New book a resource for communities facing foreclosures, blight

The Center for Community Progress is pleased to release a new book, Land Banks and Land Banking, by CCP co-founder and General Counsel Frank Alexander. The new book offers public officials and community leaders a step-by-step guide for taking control of problem properties and then leveraging them to spur smart development and meet community needs.

With inventories of vacant and abandoned properties at unprecedented levels, Alexander argues that empty lots and unoccupied buildings are not nuisances, as they often seem to be, but are instead potential resources for fueling economic recovery, driving community development and strengthening real estate markets. As the author explains, land banks have emerged as a key tool for urban planners, especially in response to the mortgage crisis. Land banking gives communities control of the unused land resources within their borders and helps leaders create catalytic opportunities for new development when private sector support is absent.

Today there are 79 land banking initiatives across the country, with a number of additional land banking bills up for consideration in state legislatures. Vacant properties acquired, developed, restored and/or resold by land banking authorities have already catalyzed millions of dollars in new private investments.

Download a free copy of Land Banks and Land Banking, or get a first edition copy at the 2011 Land Bank Conference, going on this week in Detroit, MI, June 5-7, 2011. Learn more at www.communityprogress.net.

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SGA News Clips, 4/1/11

Texas road to the future is looking bumpy, Panel predicts $170 billion shortfall by 2030
Houston Chronicle, 3/31/11
AUSTIN — Transportation funding in Texas is “unacceptable” and will increase traffic congestion and highway maintenance costs if not corrected, according to an updated report commissioned to investigate the long-term transportation infrastructure needs of the state.
The report released Thursday by the 2030 Committee projects a $170 billion gap between the amount of money that needs to be invested in transportation to keep commutes from getting worse and the amount of money the state expects to bring in from federal freeway funds, the gasoline tax and vehicle registration fees between 2011 and 2035.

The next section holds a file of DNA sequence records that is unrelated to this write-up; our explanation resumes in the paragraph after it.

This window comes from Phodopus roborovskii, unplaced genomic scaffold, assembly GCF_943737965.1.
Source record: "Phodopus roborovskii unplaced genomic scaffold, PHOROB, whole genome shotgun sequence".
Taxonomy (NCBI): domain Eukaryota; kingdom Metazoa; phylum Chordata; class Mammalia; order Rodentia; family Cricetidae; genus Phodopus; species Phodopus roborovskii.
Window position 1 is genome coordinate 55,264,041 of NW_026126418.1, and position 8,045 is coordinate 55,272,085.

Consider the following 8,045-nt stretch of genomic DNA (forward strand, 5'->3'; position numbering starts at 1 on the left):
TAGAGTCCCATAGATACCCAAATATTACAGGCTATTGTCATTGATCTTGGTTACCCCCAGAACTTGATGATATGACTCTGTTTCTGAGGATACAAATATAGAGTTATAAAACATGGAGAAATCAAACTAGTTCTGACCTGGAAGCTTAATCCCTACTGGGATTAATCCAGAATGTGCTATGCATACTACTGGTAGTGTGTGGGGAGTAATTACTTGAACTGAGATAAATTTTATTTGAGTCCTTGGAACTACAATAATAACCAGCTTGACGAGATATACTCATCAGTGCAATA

“I grew up in Texas, and we always knew that we had an interstate that was beautiful and free,” said David Marcus, vice chairman of the Texas Transportation Commission-created committee. “Now we’ve got a different world. Texas can’t pay for this anymore.”

Urban centers draw more young, educated adults
USA Today, 4/1/11
In more than two-thirds of the nation’s 51 largest cities, the young, college-educated population in the past decade grew twice as fast within 3 miles of the urban center as in the rest of the metropolitan area — up an average 26% compared with 13% in other parts.
“This is a real glimmer of hope,” says Carol Coletta, head of CEOs for Cities, a non-profit consortium of city leaders that commissioned the research. “Clearly, the next generation of Americans is looking for different kinds of lifestyles — walkable, art, culture, entertainment.”

New transportation bill has public-private option
The Columbus Dispatch, 3/31/11
The state can use private dollars to help pay for public road and other infrastructure projects, thanks to the $6.8 billion transportation bill that Gov. John Kasich signed into law during a public ceremony yesterday.
In turn, private groups that partner with the Department of Transportation on projects can reap profits through interest payments from the state, toll collections or other user fees.

The New American Ghost Towns
The Atlantic, 3/31/11
Data from states and large metropolitan areas do not tell the story of how much the real estate disaster has turned certain areas in the country into ghost towns. Some of the affected regions are tourist destinations, but much of that traffic has disappeared as the recession has caused people to sell or desert vacation homes and delay trips for leisure. This makes these areas particularly desolate when tourists are not around.

Soglin, Cieslewicz offer different priorities to deal promote economic development
Madison.com (Madison, Wisconsin) 3/31/11
Former Mayor Paul Soglin and Mayor Dave Cieslewicz are offering different priorities to promote economic development and preserve the city’s quality of life.
“The biggest challenge is jobs; jobs for everybody” from high school graduates to Ph.D.s Soglin said.